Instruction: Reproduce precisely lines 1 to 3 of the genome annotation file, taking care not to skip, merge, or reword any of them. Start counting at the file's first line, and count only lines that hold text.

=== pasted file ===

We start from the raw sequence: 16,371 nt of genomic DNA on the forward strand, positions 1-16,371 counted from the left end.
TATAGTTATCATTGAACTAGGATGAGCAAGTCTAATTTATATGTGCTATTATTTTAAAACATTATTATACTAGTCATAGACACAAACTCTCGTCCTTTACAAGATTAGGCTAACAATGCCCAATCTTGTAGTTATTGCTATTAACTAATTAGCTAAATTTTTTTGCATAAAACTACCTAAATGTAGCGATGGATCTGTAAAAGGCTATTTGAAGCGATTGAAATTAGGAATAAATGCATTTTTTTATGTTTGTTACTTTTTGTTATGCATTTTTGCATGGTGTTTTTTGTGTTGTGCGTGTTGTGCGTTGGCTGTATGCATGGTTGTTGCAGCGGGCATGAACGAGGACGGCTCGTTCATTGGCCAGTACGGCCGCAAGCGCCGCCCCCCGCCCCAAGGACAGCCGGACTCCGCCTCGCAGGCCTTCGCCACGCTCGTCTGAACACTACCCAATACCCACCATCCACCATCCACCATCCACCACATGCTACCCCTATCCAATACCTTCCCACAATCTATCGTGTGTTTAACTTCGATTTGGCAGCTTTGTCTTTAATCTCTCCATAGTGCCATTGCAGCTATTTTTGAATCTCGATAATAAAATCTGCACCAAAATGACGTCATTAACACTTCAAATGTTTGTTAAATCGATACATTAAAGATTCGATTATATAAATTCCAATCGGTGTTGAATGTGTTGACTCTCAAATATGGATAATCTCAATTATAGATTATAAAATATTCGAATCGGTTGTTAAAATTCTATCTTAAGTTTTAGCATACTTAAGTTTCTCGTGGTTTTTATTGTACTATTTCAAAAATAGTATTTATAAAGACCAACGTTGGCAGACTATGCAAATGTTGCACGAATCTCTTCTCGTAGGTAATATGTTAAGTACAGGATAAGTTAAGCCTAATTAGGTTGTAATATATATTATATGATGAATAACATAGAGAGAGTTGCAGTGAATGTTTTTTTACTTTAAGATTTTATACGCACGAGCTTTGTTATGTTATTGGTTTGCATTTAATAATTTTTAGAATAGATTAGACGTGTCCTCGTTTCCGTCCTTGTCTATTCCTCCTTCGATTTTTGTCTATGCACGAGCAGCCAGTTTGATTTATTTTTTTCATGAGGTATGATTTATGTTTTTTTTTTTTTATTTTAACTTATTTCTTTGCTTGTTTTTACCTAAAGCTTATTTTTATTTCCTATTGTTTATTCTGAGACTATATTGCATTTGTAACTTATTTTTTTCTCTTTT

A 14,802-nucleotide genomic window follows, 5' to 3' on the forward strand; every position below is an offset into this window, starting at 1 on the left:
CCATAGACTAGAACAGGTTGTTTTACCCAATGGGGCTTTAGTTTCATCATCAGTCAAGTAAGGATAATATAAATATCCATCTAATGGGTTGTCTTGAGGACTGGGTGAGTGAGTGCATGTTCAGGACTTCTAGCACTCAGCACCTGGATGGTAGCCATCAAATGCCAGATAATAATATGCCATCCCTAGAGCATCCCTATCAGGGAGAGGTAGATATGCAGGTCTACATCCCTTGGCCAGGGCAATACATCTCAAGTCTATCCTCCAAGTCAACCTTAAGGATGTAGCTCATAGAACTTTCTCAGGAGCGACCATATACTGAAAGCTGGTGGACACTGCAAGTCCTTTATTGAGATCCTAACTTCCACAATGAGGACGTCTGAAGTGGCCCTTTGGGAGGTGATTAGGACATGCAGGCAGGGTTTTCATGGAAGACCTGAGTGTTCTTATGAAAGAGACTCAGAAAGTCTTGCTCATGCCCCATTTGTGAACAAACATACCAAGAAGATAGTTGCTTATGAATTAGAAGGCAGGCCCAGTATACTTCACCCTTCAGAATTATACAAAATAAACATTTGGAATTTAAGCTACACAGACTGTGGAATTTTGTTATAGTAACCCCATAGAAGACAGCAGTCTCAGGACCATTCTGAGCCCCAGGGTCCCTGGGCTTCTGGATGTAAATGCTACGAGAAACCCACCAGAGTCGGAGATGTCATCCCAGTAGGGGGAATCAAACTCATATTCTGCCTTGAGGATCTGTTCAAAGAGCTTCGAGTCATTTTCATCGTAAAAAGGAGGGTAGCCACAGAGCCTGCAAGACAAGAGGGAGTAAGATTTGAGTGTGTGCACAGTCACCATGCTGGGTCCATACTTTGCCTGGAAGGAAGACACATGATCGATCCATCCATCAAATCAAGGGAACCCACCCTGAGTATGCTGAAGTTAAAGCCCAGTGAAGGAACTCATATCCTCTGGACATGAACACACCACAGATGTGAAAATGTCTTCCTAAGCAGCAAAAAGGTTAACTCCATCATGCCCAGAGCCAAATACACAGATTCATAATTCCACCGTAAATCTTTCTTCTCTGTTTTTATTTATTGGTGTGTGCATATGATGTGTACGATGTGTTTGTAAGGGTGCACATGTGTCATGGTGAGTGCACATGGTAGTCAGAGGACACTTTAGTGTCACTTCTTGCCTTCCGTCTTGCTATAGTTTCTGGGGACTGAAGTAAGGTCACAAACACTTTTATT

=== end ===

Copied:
We start from the raw sequence: 16,371 nt of genomic DNA on the forward strand, positions 1-16,371 counted from the left end.
TATAGTTATCATTGAACTAGGATGAGCAAGTCTAATTTATATGTGCTATTATTTTAAAACATTATTATACTAGTCATAGACACAAACTCTCGTCCTTTACAAGATTAGGCTAACAATGCCCAATCTTGTAGTTATTGCTATTAACTAATTAGCTAAATTTTTTTGCATAAAACTACCTAAATGTAGCGATGGATCTGTAAAAGGCTATTTGAAGCGATTGAAATTAGGAATAAATGCATTTTTTTATGTTTGTTACTTTTTGTTATGCATTTTTGCATGGTGTTTTTTGTGTTGTGCGTGTTGTGCGTTGGCTGTATGCATGGTTGTTGCAGCGGGCATGAACGAGGACGGCTCGTTCATTGGCCAGTACGGCCGCAAGCGCCGCCCCCCGCCCCAAGGACAGCCGGACTCCGCCTCGCAGGCCTTCGCCACGCTCGTCTGAACACTACCCAATACCCACCATCCACCATCCACCATCCACCACATGCTACCCCTATCCAATACCTTCCCACAATCTATCGTGTGTTTAACTTCGATTTGGCAGCTTTGTCTTTAATCTCTCCATAGTGCCATTGCAGCTATTTTTGAATCTCGATAATAAAATCTGCACCAAAATGACGTCATTAACACTTCAAATGTTTGTTAAATCGATACATTAAAGATTCGATTATATAAATTCCAATCGGTGTTGAATGTGTTGACTCTCAAATATGGATAATCTCAATTATAGATTATAAAATATTCGAATCGGTTGTTAAAATTCTATCTTAAGTTTTAGCATACTTAAGTTTCTCGTGGTTTTTATTGTACTATTTCAAAAATAGTATTTATAAAGACCAACGTTGGCAGACTATGCAAATGTTGCACGAATCTCTTCTCGTAGGTAATATGTTAAGTACAGGATAAGTTAAGCCTAATTAGGTTGTAATATATATTATATGATGAATAACATAGAGAGAGTTGCAGTGAATGTTTTTTTACTTTAAGATTTTATACGCACGAGCTTTGTTATGTTATTGGTTTGCATTTAATAATTTTTAGAATAGATTAGACGTGTCCTCGTTTCCGTCCTTGTCTATTCCTCCTTCGATTTTTGTCTATGCACGAGCAGCCAGTTTGATTTATTTTTTTCATGAGGTATGATTTATGTTTTTTTTTTTTTATTTTAACTTATTTCTTTGCTTGTTTTTACCTAAAGCTTATTTTTATTTCCTATTGTTTATTCTGAGACTATATTGCATTTGTAACTTATTTTTTTCTCTTTT

A 14,802-nucleotide genomic window follows, 5' to 3' on the forward strand; every position below is an offset into this window, starting at 1 on the left: